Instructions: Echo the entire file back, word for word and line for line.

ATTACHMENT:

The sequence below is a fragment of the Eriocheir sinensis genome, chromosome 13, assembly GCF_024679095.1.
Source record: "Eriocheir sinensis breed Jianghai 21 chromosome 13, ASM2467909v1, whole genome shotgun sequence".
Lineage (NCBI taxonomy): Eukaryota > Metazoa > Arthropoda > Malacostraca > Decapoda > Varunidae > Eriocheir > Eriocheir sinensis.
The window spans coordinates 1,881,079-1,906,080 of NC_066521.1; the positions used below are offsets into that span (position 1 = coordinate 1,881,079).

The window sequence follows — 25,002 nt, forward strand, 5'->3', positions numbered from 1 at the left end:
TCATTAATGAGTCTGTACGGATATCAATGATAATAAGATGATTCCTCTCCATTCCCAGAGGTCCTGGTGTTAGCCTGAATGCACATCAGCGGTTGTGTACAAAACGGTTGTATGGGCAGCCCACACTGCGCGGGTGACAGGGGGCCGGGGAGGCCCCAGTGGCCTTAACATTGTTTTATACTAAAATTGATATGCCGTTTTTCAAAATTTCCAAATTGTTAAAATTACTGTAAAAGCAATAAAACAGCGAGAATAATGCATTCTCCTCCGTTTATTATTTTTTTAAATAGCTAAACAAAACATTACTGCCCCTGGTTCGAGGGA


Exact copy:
The sequence below is a fragment of the Eriocheir sinensis genome, chromosome 13, assembly GCF_024679095.1.
Source record: "Eriocheir sinensis breed Jianghai 21 chromosome 13, ASM2467909v1, whole genome shotgun sequence".
Lineage (NCBI taxonomy): Eukaryota > Metazoa > Arthropoda > Malacostraca > Decapoda > Varunidae > Eriocheir > Eriocheir sinensis.
The window spans coordinates 1,881,079-1,906,080 of NC_066521.1; the positions used below are offsets into that span (position 1 = coordinate 1,881,079).

The window sequence follows — 25,002 nt, forward strand, 5'->3', positions numbered from 1 at the left end:
TCATTAATGAGTCTGTACGGATATCAATGATAATAAGATGATTCCTCTCCATTCCCAGAGGTCCTGGTGTTAGCCTGAATGCACATCAGCGGTTGTGTACAAAACGGTTGTATGGGCAGCCCACACTGCGCGGGTGACAGGGGGCCGGGGAGGCCCCAGTGGCCTTAACATTGTTTTATACTAAAATTGATATGCCGTTTTTCAAAATTTCCAAATTGTTAAAATTACTGTAAAAGCAATAAAACAGCGAGAATAATGCATTCTCCTCCGTTTATTATTTTTTTAAATAGCTAAACAAAACATTACTGCCCCTGGTTCGAGGGA